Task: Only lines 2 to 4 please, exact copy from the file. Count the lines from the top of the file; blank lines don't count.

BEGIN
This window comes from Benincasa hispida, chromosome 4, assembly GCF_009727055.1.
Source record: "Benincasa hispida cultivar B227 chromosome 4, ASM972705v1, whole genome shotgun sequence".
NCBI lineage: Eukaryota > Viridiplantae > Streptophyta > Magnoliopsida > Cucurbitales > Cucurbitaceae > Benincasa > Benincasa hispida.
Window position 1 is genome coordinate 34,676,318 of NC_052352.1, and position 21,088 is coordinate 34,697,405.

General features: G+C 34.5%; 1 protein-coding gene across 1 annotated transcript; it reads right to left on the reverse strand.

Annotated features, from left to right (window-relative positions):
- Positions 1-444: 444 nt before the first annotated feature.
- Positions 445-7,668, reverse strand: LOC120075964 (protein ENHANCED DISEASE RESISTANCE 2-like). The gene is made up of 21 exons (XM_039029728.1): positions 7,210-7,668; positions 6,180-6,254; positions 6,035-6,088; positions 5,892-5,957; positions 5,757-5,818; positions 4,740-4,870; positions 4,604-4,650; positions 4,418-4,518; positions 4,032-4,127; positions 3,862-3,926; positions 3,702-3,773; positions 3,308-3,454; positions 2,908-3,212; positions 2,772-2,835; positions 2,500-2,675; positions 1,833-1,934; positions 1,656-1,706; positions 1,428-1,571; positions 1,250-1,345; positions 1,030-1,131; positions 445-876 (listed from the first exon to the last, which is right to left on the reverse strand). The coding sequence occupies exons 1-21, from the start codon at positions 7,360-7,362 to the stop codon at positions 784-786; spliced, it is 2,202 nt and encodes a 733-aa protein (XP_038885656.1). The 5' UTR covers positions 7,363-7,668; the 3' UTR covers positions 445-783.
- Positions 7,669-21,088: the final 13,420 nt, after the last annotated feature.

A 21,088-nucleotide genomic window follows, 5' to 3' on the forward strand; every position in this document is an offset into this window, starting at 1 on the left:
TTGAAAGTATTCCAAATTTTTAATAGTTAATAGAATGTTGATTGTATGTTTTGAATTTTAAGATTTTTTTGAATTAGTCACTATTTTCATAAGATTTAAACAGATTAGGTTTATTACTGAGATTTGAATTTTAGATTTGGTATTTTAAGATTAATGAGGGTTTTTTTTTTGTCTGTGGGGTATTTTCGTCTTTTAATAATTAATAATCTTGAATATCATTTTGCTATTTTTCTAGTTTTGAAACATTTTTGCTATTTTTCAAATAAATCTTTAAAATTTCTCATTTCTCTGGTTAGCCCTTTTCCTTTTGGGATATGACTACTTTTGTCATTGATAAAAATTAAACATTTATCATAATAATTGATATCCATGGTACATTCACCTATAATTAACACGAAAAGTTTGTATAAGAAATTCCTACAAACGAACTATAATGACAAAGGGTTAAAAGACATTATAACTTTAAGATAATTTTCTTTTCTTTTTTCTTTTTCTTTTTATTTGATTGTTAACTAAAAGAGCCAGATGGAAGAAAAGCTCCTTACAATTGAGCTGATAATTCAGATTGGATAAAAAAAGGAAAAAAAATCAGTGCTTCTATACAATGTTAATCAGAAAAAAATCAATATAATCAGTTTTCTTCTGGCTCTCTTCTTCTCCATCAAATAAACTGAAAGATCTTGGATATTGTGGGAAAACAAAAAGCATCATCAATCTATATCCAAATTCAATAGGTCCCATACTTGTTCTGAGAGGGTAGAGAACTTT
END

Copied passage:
Source record: "Benincasa hispida cultivar B227 chromosome 4, ASM972705v1, whole genome shotgun sequence".
NCBI lineage: Eukaryota > Viridiplantae > Streptophyta > Magnoliopsida > Cucurbitales > Cucurbitaceae > Benincasa > Benincasa hispida.
Window position 1 is genome coordinate 34,676,318 of NC_052352.1, and position 21,088 is coordinate 34,697,405.